The brake master cylinder’s next-door-neighbor is the clutch master cylinder. Wouldn’t you know it? It was leaking too. This leak appeared to be coming from the seal at the back of the unit where it met with the firewall.
Fortunately for me, the engine didn’t need to be removed to replace these items. I decided it was a good idea to reroute the suspect vacuum line so that it no longer was in contact with the brake fluid reservoir. With the new brake fluid reservoir and clutch master cylinder installed, the fluid leaks were put to rest - for now.
Parts Cost: $94.06
I had noticed a faint smell of antifreeze when the car reached operating temperature. I had mentally prepared for the worst. There are coolant lines going everywhere in the engine bay, and most are hidden requiring significant disassembly to access. I figured I was going to have a big project on my hands.
Luckily, it was simply the radiator cap seal that was giving up. There was a small drip of antifreeze originating from the cap which was trickling down the side of the radiator. This was a dead giveaway. This was one of the few parts that I didn’t replace on the original overhaul.
Repairs don’t get much simpler than this, and on a 300ZX, this sort of fix is an absolute blessing. With the new radiator cap screwed on, the scent of antifreeze was gone.
Parts Cost: $17.17
The bumper chin was finding a way to scrape on just about anything you put in front of it. While the car sits low, it isn’t that low. I felt I should be able to get in and out of the driveway without physical contact with the ground.
I took some time gazing at the front of the car, and it hit me that the lower portion of the bumper had a bit of sag to it. It wasn’t terrible, but even an inch of droop makes a huge difference. There is a plastic belly pan that connects to the bottom of the bumper and it is there to provide a bit of support for the bumper. The belly pan on my car was in pretty bad shape, with cracks and various fasteners missing.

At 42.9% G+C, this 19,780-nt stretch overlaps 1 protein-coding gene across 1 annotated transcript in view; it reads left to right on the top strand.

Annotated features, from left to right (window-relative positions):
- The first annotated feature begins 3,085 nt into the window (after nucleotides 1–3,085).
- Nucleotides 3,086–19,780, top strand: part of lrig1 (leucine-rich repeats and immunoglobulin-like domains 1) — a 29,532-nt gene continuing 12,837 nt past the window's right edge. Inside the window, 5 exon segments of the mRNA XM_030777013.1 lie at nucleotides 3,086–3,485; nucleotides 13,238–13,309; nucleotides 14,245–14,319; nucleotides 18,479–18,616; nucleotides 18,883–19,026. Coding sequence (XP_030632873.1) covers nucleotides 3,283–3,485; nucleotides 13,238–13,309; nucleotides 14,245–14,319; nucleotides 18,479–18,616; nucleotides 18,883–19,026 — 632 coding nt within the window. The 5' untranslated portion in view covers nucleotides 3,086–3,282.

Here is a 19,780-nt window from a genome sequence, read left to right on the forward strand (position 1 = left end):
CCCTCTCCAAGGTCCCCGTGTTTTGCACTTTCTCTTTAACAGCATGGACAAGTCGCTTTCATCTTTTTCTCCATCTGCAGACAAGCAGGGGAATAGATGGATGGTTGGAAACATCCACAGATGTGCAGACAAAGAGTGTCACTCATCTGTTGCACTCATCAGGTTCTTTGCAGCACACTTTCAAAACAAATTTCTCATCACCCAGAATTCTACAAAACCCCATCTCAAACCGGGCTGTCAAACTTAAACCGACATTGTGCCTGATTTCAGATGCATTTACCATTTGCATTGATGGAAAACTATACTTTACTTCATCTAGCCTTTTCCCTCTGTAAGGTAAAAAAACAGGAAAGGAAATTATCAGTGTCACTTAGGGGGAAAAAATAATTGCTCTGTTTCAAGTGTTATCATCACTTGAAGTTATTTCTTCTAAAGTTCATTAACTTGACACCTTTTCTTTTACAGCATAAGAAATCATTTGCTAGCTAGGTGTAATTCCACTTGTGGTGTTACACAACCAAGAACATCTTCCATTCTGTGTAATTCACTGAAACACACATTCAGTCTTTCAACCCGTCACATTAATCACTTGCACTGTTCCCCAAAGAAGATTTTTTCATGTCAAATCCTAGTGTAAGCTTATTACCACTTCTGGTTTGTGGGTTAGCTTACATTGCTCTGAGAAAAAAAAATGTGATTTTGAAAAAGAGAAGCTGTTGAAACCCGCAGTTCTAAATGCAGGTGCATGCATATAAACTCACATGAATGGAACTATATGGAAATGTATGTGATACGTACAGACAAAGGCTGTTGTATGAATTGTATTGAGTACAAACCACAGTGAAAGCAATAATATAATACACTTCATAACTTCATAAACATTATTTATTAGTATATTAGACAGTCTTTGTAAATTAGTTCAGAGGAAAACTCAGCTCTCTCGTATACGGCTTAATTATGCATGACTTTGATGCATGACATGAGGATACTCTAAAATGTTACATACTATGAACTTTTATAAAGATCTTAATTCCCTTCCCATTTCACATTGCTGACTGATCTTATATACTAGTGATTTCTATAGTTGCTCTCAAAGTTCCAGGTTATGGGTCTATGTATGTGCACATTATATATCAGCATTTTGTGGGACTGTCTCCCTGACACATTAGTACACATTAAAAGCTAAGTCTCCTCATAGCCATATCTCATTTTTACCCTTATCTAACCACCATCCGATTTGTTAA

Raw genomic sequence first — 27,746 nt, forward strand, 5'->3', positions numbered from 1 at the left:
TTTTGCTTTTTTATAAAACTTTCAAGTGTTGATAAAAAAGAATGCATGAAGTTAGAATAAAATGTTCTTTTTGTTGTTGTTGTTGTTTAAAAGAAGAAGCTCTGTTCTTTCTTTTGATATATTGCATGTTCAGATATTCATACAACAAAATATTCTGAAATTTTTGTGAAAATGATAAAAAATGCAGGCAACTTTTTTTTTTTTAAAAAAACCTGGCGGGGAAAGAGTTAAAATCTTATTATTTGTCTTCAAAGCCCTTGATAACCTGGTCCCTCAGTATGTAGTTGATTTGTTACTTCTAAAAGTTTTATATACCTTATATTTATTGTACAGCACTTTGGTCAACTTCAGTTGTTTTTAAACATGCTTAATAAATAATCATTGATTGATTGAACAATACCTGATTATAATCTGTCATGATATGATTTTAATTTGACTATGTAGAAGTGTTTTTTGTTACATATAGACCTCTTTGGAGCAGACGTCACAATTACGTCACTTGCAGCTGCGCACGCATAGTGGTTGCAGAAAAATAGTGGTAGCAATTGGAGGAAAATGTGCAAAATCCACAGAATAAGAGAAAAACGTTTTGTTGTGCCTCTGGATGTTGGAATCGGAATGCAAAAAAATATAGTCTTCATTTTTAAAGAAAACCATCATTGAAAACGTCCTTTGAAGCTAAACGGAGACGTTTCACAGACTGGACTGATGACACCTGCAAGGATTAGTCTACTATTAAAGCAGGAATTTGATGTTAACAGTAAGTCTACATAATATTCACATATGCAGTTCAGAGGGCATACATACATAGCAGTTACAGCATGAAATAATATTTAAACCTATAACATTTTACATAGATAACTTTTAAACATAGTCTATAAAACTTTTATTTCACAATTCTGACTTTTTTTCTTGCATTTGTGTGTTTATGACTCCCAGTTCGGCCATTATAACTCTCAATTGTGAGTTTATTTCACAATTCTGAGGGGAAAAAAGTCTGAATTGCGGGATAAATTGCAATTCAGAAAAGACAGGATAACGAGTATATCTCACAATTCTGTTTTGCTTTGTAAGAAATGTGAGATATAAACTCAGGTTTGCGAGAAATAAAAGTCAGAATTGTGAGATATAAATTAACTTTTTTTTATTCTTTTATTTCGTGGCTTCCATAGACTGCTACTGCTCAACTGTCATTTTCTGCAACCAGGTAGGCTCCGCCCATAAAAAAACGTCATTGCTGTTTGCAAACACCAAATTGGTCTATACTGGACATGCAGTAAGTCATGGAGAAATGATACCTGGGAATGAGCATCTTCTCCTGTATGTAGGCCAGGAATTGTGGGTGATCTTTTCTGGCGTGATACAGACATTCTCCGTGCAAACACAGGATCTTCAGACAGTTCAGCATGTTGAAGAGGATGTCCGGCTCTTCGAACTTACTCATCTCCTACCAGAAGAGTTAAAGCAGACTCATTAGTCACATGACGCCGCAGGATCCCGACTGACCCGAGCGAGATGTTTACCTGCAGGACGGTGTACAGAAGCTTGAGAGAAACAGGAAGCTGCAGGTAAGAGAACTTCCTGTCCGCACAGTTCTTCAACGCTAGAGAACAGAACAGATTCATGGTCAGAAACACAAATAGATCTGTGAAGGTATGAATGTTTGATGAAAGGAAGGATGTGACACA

While a brand new replacement belly pan was an option, I honestly didn’t want to deal with the labyrinth of interconnected tabs and numerous missing fasteners I would have to locate to install it properly. So, I turned to the aftermarket for a solution.
I found a set of aluminum under body panels with all hardware necessary for the installation. This would provide the support and rigidity that the bottom of the bumper needed, along with providing a bit more ventilation than the original flimsy plastic belly pan.
With the new under body panels installed, the bumper sag was eliminated. I’m pleased to report that I no longer leave a streak of red paint on the driveway.
Parts Cost: $195.00
Like I said in the beginning, I’m trying to drive this car more and more. I have finally built up trust with the machine. I have taken it on increasingly longer trips, I have stopped glancing at the gauges every second, and I have generally let my OCD fade away.
I recently participated in a regional Z car meet-up called Midwest Z Fest. It was multi-day event where Z car owners drove in from all over to just hang out. Owning a machine such as a 300ZX has allowed me to discover friendships I would not have found otherwise. Being able to converse with individuals who shared the same illness as me gave me a greater appreciation for life.
These people aren’t just car enthusiasts, they aren’t just Z car lovers, and some aren’t even just 300ZX Twin Turbo nuts. No, instead they are humans I can directly relate to. The stories, the feelings, and the scars we share are mutual. And that’s really cool.
For me, this Z is still very much a project. Not a project in the sense that I can’t drive it, but a project in the sense that I’m constantly chasing realistic perfection. There is a list of things I would like to improve on the car. Most are financially taxing, some are time intensive, and all are emotionally and physically draining. But, a project car is never truly finished, and honestly, I like it that way.
Peter Monshizadeh is the Practical Enthusiast. See more of his work here.